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The Supreme Court ruled that federal health insurance subsidies under the Affordable Care Act are legal in a 6-3 ruling on King v. Burwell this morning.

The Court refused to apply the Chevron deference--that is, to find that the statute is ambiguous and that the federal government's interpretation was reasonable. John Roberts, Anthony Kennedy, Ruth Bader Ginsburg, Stephen Breyer, Sonia Sotomayor and Elena Kagan voted with the majority.

The win for President Barack Obama's signature healthcare reform law will maintain subsidized health insurance for an estimated 6.4 million Americans who would have otherwise lost their coverage. Others warned that a ruling in favor of the plaintiffs would have caused an adverse selection "death spiral," as younger and healthier people pull out of the insurance pool and that premiums could skyrocket by 47 percent.


Johnson & Johnson has accepted a binding offer worth about $2 billion for its Cordis stent-making arm from Cardinal Health. The New Brunswick, N.J.-based healthcare giant said it expects the deal to close "towards the end of 2015."

The $1.94 billion deal, which is worth some $1.59 billion net of tax benefits, offers annual synergies in excess of $100 million by the end of fiscal 2018, Cardinal Health said in announcing the deal last March. Reports surfaced in August putting the price tag at $1.5 billion to $2 billion; in late April Cardinal emerged as the leading suitor. That company said it will finance the buyout of Fremont, Calif.-based Cordis with a combination of $1.0 billion in new senior debt and cash. Cordis posts annual sales of roughly $780 million "split almost evenly between cardiology and endovascular products," with about 70 percent coming from outside the U.S.


The debate on whether to repeal the 2.3 percent medical device tax now shifts to the Senate after it was approved in mid-June by the House in a 280-140 vote. Support for the bill has spanned party lines, but it's not clear how the Senate will respond to the measure, which industry advocates say is bad for business and patients. Sen. Pat Toomey (R-Pa.) has been a strong proponent of the House’s device tax repeal bill. In a 280 to 140 vote in mid-June, the U.S. House of Representatives passed the Protect Medical Innovation Act (HR 160), which would repeal the 2.3 percent medical device excise tax.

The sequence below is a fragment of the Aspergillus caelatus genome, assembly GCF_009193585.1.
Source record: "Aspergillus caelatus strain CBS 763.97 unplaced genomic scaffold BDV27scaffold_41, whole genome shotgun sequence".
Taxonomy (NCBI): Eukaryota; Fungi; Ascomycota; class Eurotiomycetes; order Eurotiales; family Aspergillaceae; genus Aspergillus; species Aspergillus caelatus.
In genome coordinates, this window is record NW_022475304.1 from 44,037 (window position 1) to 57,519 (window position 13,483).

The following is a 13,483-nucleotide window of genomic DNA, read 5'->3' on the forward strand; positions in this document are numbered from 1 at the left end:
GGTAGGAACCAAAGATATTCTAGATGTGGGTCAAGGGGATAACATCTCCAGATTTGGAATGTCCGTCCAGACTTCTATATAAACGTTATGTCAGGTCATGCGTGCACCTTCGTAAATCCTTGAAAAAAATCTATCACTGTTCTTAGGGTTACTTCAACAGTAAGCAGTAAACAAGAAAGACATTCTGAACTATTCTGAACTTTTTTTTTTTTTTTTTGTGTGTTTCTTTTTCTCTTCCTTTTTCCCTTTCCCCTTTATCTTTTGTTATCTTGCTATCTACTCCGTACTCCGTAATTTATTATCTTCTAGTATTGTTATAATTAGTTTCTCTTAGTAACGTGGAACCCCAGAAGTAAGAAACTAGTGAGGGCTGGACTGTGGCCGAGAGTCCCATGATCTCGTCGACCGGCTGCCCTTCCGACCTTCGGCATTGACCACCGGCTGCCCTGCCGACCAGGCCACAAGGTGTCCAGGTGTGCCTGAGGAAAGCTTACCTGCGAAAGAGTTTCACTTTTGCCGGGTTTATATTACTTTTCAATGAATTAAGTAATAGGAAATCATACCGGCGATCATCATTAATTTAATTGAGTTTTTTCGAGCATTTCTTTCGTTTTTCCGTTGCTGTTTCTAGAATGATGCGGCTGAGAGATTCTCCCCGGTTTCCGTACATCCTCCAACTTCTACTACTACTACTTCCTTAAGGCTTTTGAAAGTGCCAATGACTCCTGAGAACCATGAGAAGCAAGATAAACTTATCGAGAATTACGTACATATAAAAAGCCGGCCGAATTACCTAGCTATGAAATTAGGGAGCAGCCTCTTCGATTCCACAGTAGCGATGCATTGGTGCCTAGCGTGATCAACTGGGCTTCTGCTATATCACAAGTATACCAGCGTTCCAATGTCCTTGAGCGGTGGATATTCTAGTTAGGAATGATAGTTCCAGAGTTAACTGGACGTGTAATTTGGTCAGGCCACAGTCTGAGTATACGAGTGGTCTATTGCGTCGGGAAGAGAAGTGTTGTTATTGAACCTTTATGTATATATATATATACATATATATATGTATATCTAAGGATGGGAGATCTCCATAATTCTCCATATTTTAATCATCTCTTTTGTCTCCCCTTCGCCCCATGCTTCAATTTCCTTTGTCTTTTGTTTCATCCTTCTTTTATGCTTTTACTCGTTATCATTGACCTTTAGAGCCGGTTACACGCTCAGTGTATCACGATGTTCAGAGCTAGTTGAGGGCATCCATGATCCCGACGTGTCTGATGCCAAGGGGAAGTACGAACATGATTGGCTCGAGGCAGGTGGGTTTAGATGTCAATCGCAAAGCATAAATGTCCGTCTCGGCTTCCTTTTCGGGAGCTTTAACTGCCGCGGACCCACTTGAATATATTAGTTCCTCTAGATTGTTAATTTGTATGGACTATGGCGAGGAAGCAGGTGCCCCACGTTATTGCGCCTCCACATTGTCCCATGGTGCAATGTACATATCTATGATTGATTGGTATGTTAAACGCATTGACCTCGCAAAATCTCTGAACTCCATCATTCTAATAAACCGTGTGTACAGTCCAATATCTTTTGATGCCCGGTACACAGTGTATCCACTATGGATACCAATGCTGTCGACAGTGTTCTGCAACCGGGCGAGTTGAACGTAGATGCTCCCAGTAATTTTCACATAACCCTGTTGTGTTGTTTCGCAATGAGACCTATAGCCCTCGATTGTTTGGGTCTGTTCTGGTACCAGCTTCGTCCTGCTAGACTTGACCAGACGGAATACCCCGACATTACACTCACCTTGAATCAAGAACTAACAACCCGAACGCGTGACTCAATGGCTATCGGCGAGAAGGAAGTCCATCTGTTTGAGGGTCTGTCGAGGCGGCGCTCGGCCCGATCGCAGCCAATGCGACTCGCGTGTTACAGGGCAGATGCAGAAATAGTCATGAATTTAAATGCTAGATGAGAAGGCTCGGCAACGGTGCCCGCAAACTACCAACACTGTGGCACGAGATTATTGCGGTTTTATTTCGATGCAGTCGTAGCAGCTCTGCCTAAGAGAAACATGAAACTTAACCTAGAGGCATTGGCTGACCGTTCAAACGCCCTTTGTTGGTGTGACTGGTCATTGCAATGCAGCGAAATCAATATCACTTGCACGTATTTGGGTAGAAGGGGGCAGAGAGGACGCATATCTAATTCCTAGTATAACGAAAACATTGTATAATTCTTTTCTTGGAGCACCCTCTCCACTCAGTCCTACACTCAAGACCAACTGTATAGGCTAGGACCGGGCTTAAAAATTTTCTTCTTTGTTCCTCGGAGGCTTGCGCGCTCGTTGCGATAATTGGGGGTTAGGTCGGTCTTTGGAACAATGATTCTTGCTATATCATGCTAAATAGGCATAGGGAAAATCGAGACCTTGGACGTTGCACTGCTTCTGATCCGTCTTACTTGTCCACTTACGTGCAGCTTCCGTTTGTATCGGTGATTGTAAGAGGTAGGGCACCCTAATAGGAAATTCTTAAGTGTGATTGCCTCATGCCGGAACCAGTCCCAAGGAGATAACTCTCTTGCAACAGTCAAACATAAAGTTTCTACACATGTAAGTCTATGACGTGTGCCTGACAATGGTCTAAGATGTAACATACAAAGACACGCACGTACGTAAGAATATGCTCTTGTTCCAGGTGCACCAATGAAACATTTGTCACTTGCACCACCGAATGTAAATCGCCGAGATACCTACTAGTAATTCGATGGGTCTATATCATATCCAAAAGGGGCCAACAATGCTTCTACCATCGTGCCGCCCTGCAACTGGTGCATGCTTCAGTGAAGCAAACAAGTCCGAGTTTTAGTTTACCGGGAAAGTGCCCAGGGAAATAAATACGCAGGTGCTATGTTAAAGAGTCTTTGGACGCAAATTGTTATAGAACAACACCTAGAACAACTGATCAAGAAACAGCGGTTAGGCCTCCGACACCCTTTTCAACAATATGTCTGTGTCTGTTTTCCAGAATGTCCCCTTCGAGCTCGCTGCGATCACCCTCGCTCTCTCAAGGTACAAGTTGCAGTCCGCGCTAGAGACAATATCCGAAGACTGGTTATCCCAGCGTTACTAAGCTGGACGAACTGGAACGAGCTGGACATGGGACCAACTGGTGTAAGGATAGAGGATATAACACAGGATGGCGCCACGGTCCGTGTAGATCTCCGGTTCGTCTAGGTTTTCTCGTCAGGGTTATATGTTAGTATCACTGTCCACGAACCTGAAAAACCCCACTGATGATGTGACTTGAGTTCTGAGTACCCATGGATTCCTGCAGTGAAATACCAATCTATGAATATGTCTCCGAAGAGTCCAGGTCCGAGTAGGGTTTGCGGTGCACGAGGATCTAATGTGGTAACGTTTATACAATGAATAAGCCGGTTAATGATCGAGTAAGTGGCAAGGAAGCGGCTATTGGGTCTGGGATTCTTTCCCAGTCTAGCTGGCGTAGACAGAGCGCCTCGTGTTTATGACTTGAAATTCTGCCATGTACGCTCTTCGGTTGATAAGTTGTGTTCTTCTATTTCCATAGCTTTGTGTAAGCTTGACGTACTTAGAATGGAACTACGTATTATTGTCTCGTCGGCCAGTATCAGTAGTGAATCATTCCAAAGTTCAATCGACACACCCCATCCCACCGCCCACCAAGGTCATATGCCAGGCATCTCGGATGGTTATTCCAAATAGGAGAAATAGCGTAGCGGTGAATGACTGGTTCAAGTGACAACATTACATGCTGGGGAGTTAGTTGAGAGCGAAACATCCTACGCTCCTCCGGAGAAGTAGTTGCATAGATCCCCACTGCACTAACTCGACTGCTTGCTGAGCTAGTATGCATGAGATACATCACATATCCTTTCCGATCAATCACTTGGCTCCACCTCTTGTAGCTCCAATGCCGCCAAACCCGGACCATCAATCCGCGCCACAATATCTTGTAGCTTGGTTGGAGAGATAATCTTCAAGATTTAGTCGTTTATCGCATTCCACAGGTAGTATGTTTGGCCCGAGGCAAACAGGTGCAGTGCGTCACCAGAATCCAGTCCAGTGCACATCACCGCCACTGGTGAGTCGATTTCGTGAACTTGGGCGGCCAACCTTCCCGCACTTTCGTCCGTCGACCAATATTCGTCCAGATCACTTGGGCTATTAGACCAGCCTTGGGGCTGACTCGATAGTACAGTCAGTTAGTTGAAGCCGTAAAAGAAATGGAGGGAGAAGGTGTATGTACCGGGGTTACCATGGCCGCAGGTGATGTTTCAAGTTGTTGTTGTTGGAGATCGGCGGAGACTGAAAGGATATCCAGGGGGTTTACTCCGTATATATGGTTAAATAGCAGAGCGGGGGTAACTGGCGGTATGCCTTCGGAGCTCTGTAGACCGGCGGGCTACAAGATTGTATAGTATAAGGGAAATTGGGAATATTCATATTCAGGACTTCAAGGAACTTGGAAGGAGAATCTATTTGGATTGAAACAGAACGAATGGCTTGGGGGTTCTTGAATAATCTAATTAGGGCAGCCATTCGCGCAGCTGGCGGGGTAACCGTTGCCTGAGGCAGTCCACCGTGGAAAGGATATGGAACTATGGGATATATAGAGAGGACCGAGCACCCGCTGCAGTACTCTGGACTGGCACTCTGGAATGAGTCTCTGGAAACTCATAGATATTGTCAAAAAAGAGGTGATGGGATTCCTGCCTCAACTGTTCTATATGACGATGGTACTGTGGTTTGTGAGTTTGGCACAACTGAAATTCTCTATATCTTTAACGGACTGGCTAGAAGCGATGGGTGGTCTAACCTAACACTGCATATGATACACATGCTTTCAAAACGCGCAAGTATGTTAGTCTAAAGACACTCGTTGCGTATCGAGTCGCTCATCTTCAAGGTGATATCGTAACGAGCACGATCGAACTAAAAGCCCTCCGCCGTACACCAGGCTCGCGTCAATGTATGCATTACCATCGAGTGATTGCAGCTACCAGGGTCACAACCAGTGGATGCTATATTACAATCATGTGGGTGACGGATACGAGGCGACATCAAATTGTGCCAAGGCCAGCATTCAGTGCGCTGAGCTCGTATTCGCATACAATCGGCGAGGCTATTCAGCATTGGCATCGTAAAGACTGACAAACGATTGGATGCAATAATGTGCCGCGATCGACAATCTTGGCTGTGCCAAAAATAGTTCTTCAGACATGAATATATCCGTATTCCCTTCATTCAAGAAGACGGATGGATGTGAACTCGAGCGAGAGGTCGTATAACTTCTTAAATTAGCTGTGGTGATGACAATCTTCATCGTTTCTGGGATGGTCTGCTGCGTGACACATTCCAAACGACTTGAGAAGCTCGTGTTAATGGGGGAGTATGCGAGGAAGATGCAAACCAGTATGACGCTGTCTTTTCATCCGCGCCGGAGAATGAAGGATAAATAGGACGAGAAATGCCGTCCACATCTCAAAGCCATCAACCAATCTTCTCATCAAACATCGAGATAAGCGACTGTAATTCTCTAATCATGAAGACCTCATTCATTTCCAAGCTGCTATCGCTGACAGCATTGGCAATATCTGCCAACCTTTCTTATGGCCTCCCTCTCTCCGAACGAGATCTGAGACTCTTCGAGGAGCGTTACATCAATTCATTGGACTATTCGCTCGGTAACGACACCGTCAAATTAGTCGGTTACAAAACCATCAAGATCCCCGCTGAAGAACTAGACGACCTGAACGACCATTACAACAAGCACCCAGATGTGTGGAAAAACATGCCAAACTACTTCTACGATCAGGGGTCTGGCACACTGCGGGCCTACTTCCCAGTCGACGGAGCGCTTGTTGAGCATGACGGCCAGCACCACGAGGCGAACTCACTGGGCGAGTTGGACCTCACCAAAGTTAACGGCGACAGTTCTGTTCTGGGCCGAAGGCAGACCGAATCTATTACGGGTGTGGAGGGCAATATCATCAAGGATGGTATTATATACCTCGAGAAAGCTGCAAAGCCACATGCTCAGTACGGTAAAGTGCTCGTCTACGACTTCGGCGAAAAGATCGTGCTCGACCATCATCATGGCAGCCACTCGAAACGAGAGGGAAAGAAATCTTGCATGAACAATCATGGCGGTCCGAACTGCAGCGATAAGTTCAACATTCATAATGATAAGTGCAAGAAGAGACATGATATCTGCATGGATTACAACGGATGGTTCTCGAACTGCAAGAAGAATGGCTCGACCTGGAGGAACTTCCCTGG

Sponsored by Reps. Erik Paulsen (R-MN) and Ron Kind (D-WI), the bill was introduced in January with 254 co-sponsors. It has been supported by the Medical Imaging and Technology Alliance (MITA), the Advanced Medical Technology Association (AdvaMed), and the Medical Device Manufacturers Association (MDMA). "The House of Representatives sent a strong, bipartisan message that it is time to put an end to this tax on innovation," said Mark Leahey, president and CEO of MDMA. "Repealing this policy will provide an immediate boost for medical technology innovators to continue solving the pressing challenges in the healthcare ecosystem."

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Dr. David Schmiege

David Schmiege is the president and CEO of Vein Specialists of America Ltd. He writes the anchor column for The Practice section of Vein Therapy News each issue. In this issue he does a compelling article about relationship marketing strategy errors. He can be reached at 630-638-0060 or at

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